Buyers have faced rising network switch prices, resulting primarily from strong demand growth through rising private investment in computers, broadband connectivity and employee rates
Los Angeles, CA (PRWEB) April 11, 2015
Network switche s have a buyer power score of 3.2 out of 5. According to IBISWorld analyst Cameron Roark, this score reflects slightly positive negotiation conditions for buyers, resulting primarily from the minimal supply chain risk, low geographic barriers and marginal buyer switching costs within this market. A wealth of demand for computer-related products and strong competition between suppliers within the network switch supply chain have mitigated the risk of price shocks imposed on buyers. Meanwhile, buyers have strong accessibility to suppliers all over the world due to low geographic barriers, and they can switch suppliers at minimal cost due to low product specialization and short buying lead times. Together, these factors create an environment in which suppliers have a strong incentive to negotiate.
Nonetheless, buyer power is quickly diminishing. As the economy has demonstrated strong growth during the past three years, businesses have grown their resources, stimulating strong employment growth and increased private investment, continues Roark. Meanwhile, the number of broadband connections within the United States has swelled, stimulating increased internet use among enterprises. The rise in employment and internet use has pressured companies to increase the size and efficiency of their computer networks, while mounting resources have provided them the means to do so. Because network switches are a key component in increasing the size and efficiency of a network, network switch demand has risen considerably in response to these drivers. As a result, the competitive pressure on suppliers has been progressively alleviated, driving down buyer power within this market.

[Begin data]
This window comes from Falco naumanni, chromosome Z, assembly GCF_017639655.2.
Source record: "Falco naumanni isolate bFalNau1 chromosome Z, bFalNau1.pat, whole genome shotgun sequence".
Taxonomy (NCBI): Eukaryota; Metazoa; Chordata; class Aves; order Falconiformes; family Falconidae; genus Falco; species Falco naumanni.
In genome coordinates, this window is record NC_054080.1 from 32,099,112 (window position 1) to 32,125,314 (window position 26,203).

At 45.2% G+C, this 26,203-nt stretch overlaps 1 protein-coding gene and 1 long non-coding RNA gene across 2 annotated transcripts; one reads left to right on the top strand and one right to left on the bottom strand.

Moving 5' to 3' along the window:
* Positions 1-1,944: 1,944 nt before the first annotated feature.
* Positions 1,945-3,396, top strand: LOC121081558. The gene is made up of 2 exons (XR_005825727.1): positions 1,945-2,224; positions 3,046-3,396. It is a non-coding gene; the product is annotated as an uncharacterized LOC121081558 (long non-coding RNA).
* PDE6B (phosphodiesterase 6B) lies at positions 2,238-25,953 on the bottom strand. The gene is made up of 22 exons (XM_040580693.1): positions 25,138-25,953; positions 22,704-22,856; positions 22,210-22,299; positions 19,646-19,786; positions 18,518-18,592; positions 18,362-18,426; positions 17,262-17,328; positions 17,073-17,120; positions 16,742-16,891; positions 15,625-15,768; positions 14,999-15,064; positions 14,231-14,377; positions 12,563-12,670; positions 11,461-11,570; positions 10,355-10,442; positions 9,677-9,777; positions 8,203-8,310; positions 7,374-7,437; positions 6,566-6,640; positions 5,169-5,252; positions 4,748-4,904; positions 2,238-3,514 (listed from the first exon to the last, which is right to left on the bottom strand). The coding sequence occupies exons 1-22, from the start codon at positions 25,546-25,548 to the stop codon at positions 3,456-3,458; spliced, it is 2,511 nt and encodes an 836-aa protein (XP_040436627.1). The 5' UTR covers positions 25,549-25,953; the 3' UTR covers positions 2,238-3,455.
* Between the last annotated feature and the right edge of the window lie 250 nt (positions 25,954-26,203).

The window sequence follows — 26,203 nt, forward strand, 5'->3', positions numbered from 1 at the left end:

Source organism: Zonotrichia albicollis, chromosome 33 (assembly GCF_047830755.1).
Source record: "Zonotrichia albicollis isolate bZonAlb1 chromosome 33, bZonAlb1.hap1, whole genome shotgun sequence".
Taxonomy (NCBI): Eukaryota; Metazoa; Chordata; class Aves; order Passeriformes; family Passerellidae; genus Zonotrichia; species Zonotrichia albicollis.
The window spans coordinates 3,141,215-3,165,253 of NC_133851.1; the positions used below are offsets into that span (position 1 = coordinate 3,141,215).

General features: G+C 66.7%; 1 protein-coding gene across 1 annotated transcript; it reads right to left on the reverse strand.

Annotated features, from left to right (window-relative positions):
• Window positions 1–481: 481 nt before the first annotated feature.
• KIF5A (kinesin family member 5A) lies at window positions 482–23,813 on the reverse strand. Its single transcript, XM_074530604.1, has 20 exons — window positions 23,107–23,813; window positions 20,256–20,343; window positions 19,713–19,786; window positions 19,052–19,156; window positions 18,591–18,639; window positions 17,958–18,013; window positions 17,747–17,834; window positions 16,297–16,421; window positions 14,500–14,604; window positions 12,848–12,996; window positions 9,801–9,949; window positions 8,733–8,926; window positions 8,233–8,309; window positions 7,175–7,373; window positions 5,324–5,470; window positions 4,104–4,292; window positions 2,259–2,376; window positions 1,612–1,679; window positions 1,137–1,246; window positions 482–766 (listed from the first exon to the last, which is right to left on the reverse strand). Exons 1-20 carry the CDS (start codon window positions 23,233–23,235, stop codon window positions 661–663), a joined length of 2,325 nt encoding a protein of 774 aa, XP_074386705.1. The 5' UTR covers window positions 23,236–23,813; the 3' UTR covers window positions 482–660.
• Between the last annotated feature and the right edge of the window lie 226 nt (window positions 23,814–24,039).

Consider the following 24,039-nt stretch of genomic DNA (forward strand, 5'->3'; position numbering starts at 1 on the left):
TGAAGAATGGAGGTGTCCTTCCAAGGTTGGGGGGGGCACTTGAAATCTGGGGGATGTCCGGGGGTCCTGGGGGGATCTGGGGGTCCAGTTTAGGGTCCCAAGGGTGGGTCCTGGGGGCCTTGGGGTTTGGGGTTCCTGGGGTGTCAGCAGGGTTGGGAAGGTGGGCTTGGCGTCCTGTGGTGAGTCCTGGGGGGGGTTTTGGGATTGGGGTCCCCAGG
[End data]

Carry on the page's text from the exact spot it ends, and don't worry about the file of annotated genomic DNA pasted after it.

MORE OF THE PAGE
Suppliers of network switches include Huawei Technologies Co. Ltd., Hewlett-Packard Development Company LP and Cisco Systems Inc. Although manufacturers will generally obtain lower initial prices, the wholesale market is more competitive, giving buyers more leverage with wholesalers to exchange long-term agreements for discounted prices. Meanwhile, wholesalers, which offer a broader range of products, will generally provide more opportunities for buyers to obtain bundling discounts and spread their shipping costs. Therefore, buyers negotiating with wholesalers should also look for ways in which they can combine purchases to gain additional leverage in the network switch market. For more information, visit IBISWorld’s Network Switches procurement category market research report page.
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IBISWorld Procurement Report Key Topics
This report is intended to assist buyers of network switches. Switches connect devices together within an internal network through a variant of packet switching to manage data packet traffic. Switches are considered to be more efficient and functional than their counterparts, particularly hubs. They are more efficient because instead of flooding the network with data forwarded through hall ports, only designated ports receive the data. Most devices use Ethernet to communicate data from one device to anther; as such, only electrical devices that have Ethernet slots, such as computers, printers, servers and routers, are capable of communicating through switches. This report excludes routers, modems, hubs and bridges.
Recent Price Trend
Product Life Cycle
Total Cost of Ownership
Supply Chain & Vendors
Supply Chain Dynamics
Supply Chain Risk
Market Share Concentration
Buying Lead Time
Key RFP Elements
Buyer Power Factors
About IBISWorld Inc.
IBISWorld is one of the world's leading publishers of business intelligence, specializing in Industry research and Procurement research. Since 1971, IBISWorld has provided thoroughly researched, accurate and current business information. With an extensive online portfolio, valued for its depth and scope, IBISWorld’s procurement research reports equip clients with the insight necessary to make better purchasing decisions, faster. Headquartered in Los Angeles, IBISWorld Procurement serves a range of business, professional service and government organizations through more than 10 locations worldwide. For more information, visit http://www.ibisworld.com or call 1-800-330-3772.